Gazprom Inks South American Deals

ReutersChavez leaving a ceremony Friday at Miraflores Palace in Caracas where he signed gas deals with foreign companies.
CARACAS, Venezuela -- Gazprom was among eight companies that signed deals to develop offshore gas fields with state-owned Petroleos de Venezuela at a ceremony presided over by President Hugo Chavez in the country's capital Friday.

The deals included U.S.-based Chevron, Italy's Eni, Portugal's GALP Energia, Qatar Petroleum, Malaysia's Petronas, Argentina's Enarsa and Japanese companies Mitsui, Mitsubishi and Itochu, in a sign that Chavez's government is open to some outside investment despite sweeping nationalizations.

The ceremony came a day after Gazprom and Total signed another deal to explore for gas with neighboring Bolivia, another country that is seeking to bolster its ties to Moscow.

Venezuela is home to South America's largest natural gas reserves, but they have remained largely untapped while the country focused on oil production.

Officials expect joint investment over the next eight years to hit some $19.6 billion, Venezuelan Energy Minister Rafael Ramirez told reporters.

Under one agreement, Gazprom, Eni and Petronas signed a memorandum of understanding to help develop the offshore gas fields Blanquilla and Tortuga.

Chavez, who ejected U.S. majors ExxonMobil and ConocoPhillips from multibillion-dollar oil production projects last year, told the Chevron delegation, "We want to be friends with gringos."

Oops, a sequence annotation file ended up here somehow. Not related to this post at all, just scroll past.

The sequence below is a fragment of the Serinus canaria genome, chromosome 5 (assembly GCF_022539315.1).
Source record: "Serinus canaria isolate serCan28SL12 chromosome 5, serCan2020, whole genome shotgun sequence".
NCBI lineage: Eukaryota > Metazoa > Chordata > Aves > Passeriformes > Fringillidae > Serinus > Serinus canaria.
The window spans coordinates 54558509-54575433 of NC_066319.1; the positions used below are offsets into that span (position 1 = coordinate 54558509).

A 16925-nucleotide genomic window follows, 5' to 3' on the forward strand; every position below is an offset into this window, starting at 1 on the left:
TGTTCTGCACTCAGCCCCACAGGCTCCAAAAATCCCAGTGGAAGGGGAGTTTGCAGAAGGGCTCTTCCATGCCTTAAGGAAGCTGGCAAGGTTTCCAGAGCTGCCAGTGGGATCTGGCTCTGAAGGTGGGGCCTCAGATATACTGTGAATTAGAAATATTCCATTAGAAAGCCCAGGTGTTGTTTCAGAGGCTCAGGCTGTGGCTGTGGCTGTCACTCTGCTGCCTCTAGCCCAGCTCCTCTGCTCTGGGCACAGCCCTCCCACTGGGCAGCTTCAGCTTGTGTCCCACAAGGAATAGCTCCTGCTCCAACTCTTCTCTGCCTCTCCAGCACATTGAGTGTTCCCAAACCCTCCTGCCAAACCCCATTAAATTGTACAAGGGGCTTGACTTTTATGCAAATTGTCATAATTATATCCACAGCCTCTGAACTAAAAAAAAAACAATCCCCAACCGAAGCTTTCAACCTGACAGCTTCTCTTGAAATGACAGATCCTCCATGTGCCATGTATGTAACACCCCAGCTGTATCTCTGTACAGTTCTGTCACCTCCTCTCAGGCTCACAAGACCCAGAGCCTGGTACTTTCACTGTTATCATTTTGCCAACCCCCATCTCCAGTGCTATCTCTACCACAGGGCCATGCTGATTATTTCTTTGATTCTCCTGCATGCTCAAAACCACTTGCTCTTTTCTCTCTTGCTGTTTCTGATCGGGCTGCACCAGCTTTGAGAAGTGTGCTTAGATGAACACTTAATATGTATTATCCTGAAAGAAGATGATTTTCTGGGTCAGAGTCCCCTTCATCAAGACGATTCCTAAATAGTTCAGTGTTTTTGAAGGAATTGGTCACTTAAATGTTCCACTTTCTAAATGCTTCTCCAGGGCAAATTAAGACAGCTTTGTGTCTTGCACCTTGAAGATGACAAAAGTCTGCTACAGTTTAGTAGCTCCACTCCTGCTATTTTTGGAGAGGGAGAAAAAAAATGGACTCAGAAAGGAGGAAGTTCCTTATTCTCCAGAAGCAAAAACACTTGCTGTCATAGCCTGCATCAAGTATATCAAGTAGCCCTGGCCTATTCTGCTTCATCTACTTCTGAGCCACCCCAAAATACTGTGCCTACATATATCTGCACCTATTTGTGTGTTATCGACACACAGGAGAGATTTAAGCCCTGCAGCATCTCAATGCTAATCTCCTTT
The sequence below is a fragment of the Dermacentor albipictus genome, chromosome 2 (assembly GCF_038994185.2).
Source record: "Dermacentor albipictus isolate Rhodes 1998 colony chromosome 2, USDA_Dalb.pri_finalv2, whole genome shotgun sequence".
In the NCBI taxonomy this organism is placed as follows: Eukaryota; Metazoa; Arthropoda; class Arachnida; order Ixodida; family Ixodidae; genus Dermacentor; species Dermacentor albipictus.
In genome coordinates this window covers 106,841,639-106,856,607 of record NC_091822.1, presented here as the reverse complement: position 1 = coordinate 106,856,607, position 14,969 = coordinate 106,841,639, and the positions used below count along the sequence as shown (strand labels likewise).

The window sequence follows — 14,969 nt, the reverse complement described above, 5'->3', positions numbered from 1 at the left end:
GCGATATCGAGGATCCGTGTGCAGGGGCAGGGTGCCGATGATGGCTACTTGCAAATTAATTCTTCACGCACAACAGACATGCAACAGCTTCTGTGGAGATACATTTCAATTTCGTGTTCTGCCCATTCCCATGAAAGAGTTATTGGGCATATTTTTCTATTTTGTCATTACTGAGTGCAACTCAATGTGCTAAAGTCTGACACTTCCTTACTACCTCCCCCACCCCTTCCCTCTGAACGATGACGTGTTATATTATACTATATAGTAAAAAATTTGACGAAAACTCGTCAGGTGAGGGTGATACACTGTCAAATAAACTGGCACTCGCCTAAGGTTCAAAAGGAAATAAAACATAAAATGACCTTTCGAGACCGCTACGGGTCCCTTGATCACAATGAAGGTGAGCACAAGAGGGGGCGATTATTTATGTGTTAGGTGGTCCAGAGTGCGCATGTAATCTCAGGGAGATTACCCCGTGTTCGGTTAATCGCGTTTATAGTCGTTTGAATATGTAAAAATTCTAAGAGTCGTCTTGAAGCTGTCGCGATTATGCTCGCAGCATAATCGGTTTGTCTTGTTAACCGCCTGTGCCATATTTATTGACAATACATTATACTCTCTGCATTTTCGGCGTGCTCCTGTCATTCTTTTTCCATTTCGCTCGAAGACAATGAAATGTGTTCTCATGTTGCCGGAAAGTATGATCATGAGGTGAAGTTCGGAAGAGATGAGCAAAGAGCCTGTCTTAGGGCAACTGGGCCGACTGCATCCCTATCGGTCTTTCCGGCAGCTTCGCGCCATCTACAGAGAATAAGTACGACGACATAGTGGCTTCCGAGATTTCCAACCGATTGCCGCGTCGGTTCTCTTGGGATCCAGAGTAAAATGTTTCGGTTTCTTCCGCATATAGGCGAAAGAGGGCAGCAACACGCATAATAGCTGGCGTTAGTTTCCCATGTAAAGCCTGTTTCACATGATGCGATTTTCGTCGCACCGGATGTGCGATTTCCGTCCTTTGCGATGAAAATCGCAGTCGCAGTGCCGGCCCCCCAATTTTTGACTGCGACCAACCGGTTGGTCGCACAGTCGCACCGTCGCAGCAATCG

Earlier this month, Chavez expelled the U.S. ambassador and threatened to cut off oil supply to the United States.

Chavez, who is traveling to Moscow next week at the invitation of Prime Minister Vladimir Putin, is planning new oil projects with Russian companies and joint military exercises with Russian warplanes and ships in the Caribbean by December.

Venezuela also is in talks to buy Russian air-defense systems and armored vehicles, and has expressed interest in the new Su-35 fighter, due off assembly lines in 2010, Russian Technologies chief Sergei Chemezov said Wednesday in Caracas, where he was accompanying Deputy Prime Minister Igor Sechin, Interfax reported.

The allies have sealed more than $4 billion in defense deals since 2005. Venezuela has bought Sukhoi fighter planes, Mi-17 helicopters, and 100,000 Kalashnikov assault rifles, most of which have already been delivered.

The Russian-Venezuelan alliance was mocked Thursday by U.S. Secretary of State Condoleezza Rice, who said Russia was only isolating itself.

The United States is confident that its own relations with Western Hemisphere countries "will in no way be diminished by a few, aging Blackjack bombers visiting one of Latin America's few autocracies," she said.

During his visit, Sechin announced that Rosneft, LUKoil, Gazprom Neft, Surgutneftegaz and TNK-BP are looking to build a $6.5 billion refinery to process Venezuela's tar-like heavy crude, RIA-Novosti reported.

On Thursday, Gazprom and Total signed a deal with Bolivia's state energy company YPFB that could bring $4.5 billion into Bolivia, the Bolivian government said.

Total chief executive Christophe de Margerie said in Sochi on Friday that the deal was part of a global partnership with Gazprom.

Bolivia also plans to seek Russian aid in energy, agriculture, and defense, the country's leftist president, Evo Morales, said at the signing ceremony Thursday.

(Reuters, AP)